If last one, I would expect oil rise level due to fuel dilution. (Like mazdas have). Never managed to observe it.
  • 2016 GD, 5 door hatch 1.6 CRDI 110 BHP, manual, silvergrey

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Re: DPF burn initiation
« Reply #15 : March 28, 2018, 08:38:17 »
On the early FD with the U engine the DPF was under the car and had fuel lines to inject directly into DPF, but on the U2 engine the DPF was moved closer to the engine, more or less build together with the exhaust manifold. On the U2 the fuel was injected from engine to DPF.
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Re: DPF burn initiation
« Reply #16 : March 28, 2018, 13:07:50 »
@ChipMIK yeah, no change in regulations for mot here yet either, but UK are toughening up mot vs dpf May 20th. So it's only a matter of time before we get there.

:link: UK government gets tough on DPF tampering ? Updated MOT test coming 20th May 2018 | Hypermiling | Fuel saving Tips | Industry News | Forum

Mines a euro5 gd,  model year 14 built and in traffic 13. Blanking plate(no hole, no ecu block) was 5gbp on ebay and 1h in the garage, ecu remapping is several thousand SEK. I was planning to do it next spring, but we will see, expensive when I don't know what the actual economy gain is. I work daytime but start early, so no to light traffic in the morning but always light traffic home as I get off at the same time the industry does. I start and end at 100m as, but pass as high as 450m or so, so pretty hilly.

 I only get the analogue reader for instant consumption, which sucks, its good for seeing if there is fuel draw while coasting(regen) or if your over 1-2l/100 km, I will see if I can set it too mpg/km/l instead over the weekend.
Even at 50% increase on regen the net fuel use is only 2% more. (which at least adds up for us doing 40k+ km annually)
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Re: DPF burn initiation
« Reply #17 : March 28, 2018, 19:30:42 »
The link you sent just proves to me that they cant detect if the DPF is there or not. On my former alfa, the DPF could be drilled from behind, leaving no trace at all that its actually not inside anymore.

I believe my Euro-6 will go to limb-home mode if i block the EGR, but only 99% sure..It really surprices med that you dont even get ECU-failure lamp on if you had it blocked for more than 3 driving-"cycles"

You must remeber the DPF typically gives some 5-+70 mBar resistance on the exhaust during any engine-running condition, so removing this will also give you a saving + more BHP @ higher revs where the DP is at its max. 

@ChipMIK yeah, no change in regulations for mot here yet either, but UK are toughening up mot vs dpf May 20th. So it's only a matter of time before we get there.

:link: UK government gets tough on DPF tampering ? Updated MOT test coming 20th May 2018 | Hypermiling | Fuel saving Tips | Industry News | Forum

Mines a euro5 gd,  model year 14 built and in traffic 13. Blanking plate(no hole, no ecu block) was 5gbp on ebay and 1h in the garage, ecu remapping is several thousand SEK. I was planning to do it next spring, but we will see, expensive when I don't know what the actual economy gain is. I work daytime but start early, so no to light traffic in the morning but always light traffic home as I get off at the same time the industry does. I start and end at 100m as, but pass as high as 450m or so, so pretty hilly.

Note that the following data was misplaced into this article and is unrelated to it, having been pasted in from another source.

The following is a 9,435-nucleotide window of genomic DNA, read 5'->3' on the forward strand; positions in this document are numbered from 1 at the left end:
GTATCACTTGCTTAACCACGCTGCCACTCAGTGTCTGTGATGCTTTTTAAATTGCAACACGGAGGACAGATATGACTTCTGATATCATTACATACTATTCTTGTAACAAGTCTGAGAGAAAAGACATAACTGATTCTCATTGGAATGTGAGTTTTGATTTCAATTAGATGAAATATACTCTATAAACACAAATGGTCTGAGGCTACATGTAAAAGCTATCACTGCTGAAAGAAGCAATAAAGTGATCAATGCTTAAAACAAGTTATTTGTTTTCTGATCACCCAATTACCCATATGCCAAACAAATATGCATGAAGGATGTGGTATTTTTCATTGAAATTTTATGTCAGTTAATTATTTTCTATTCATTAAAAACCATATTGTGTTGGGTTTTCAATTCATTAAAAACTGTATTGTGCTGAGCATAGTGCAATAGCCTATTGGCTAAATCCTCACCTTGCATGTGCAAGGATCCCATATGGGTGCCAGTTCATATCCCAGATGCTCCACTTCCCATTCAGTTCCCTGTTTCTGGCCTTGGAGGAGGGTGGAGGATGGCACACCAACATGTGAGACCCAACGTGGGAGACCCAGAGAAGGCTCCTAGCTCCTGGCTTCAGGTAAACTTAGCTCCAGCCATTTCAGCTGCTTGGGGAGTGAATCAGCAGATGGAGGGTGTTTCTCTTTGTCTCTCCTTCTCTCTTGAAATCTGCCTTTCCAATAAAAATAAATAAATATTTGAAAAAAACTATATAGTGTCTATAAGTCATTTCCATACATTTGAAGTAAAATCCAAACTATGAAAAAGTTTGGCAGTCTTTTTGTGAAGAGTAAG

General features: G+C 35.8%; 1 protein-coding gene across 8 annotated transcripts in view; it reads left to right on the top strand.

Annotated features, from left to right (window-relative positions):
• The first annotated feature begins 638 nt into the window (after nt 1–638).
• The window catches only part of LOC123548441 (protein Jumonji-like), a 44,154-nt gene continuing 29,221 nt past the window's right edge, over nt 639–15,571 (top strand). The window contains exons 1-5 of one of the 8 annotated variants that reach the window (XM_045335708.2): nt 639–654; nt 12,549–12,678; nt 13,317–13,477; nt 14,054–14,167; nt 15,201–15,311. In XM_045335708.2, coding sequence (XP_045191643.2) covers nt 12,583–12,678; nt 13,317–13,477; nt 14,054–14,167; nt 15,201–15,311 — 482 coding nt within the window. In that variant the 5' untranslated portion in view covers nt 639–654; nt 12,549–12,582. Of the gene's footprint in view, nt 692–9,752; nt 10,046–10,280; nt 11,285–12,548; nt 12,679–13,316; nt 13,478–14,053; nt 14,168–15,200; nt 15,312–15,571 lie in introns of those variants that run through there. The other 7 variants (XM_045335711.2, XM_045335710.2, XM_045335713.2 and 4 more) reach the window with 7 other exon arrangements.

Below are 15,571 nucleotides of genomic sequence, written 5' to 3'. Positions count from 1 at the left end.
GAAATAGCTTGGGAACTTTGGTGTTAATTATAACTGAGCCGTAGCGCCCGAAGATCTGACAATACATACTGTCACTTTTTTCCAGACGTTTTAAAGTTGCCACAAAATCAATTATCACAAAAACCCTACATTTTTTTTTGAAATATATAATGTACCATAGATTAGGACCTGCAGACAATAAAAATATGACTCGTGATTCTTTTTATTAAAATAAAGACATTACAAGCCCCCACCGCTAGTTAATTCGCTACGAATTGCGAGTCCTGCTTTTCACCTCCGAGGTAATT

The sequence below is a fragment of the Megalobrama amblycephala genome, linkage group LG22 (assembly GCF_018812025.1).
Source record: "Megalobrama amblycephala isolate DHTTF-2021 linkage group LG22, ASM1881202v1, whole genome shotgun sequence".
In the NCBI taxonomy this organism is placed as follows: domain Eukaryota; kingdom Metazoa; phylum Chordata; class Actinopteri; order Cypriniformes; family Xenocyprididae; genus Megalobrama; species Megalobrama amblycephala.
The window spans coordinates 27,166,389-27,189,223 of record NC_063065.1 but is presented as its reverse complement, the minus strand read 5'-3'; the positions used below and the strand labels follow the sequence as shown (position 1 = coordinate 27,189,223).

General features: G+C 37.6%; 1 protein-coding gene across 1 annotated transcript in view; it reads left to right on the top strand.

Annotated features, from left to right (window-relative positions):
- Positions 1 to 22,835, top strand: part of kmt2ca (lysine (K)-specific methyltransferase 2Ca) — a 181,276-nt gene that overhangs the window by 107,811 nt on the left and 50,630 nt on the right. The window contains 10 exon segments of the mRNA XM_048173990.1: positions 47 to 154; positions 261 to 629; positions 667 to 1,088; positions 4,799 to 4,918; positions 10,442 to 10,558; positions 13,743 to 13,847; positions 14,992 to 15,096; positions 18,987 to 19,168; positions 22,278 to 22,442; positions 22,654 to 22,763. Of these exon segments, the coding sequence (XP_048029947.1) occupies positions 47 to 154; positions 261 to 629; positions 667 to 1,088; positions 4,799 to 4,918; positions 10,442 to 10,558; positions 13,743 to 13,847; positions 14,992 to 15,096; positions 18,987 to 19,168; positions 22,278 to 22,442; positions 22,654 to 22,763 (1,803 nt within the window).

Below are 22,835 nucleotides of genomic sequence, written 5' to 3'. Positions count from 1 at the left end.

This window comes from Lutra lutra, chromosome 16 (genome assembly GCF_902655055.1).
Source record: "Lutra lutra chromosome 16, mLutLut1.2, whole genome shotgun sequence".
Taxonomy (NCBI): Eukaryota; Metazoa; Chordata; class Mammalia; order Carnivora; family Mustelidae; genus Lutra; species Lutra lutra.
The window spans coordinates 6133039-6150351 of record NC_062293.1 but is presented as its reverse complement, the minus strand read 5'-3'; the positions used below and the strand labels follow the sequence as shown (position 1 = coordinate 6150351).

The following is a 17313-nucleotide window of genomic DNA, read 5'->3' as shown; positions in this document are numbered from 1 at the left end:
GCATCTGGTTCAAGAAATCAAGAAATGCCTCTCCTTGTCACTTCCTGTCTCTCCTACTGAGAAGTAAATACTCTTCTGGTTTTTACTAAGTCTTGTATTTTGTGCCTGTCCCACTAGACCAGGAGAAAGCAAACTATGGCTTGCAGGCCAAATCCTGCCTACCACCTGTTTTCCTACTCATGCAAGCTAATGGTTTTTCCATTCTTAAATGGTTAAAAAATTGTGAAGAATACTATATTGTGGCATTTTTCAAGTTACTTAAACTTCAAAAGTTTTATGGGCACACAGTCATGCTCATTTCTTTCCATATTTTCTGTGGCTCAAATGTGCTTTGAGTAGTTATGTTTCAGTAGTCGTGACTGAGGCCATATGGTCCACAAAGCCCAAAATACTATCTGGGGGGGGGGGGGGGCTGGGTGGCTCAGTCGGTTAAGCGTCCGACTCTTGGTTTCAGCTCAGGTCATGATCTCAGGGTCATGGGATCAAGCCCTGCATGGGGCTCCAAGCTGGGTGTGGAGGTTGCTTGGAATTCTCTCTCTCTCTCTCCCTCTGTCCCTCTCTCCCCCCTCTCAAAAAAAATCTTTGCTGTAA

I only get the analogue reader for instant consumption, which sucks, its good for seeing if there is fuel draw while coasting(regen) or if your over 1-2l/100 km, I will see if I can set it too mpg/km/l instead over the weekend.
Even at 50% increase on regen the net fuel use is only 2% more. (which at least adds up for us doing 40k+ km annually)
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Re: DPF burn initiation
« Reply #18 : March 29, 2018, 03:10:06 »
@ChipMIK hmm, maybe it's not as bad as I thought. I still feel like a villain for blanking the egr, but it made the car run so much nicer sub 2k revs. DPF probably gets to stay, unless you get a very good increase in fuel economy when you do it, then I might rethink. :P

I got a blanking plate without a hole so I could test, thought it ecu would throw a fit and I'd have to drill a hole. It's been in 15000km now, no codes and torque shows it passes its egr test. :)
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  • au Australia
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Re: DPF burn initiation
« Reply #19 : March 29, 2018, 11:25:44 »
You guys have too much time on your hands.
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Re: DPF burn initiation
« Reply #20 : March 30, 2018, 19:20:30 »
Nope mate...Were just on the top of the world compared to you  :rofl: :rofl: :rofl:

You guys have too much time on your hands.
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Re: DPF burn initiation
« Reply #21 : April 13, 2018, 21:32:31 »
Nope mate...Were just on the top of the world compared to you  :rofl: :rofl: :rofl:

You guys have too much time on your hands.

Its those long, long winters.  Too cold to go outside,  potter in the garage   :lol:
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Re: DPF burn initiation
« Reply #22 : April 14, 2018, 02:09:06 »
My garage is unheated and uninsulated with a broken window, and was snowed in behind a big ridge of snow. Not where I spend my winters willingly, basement is a lot warmer and where I keep my brewing equipment. :P

Seasonal jobs.  :P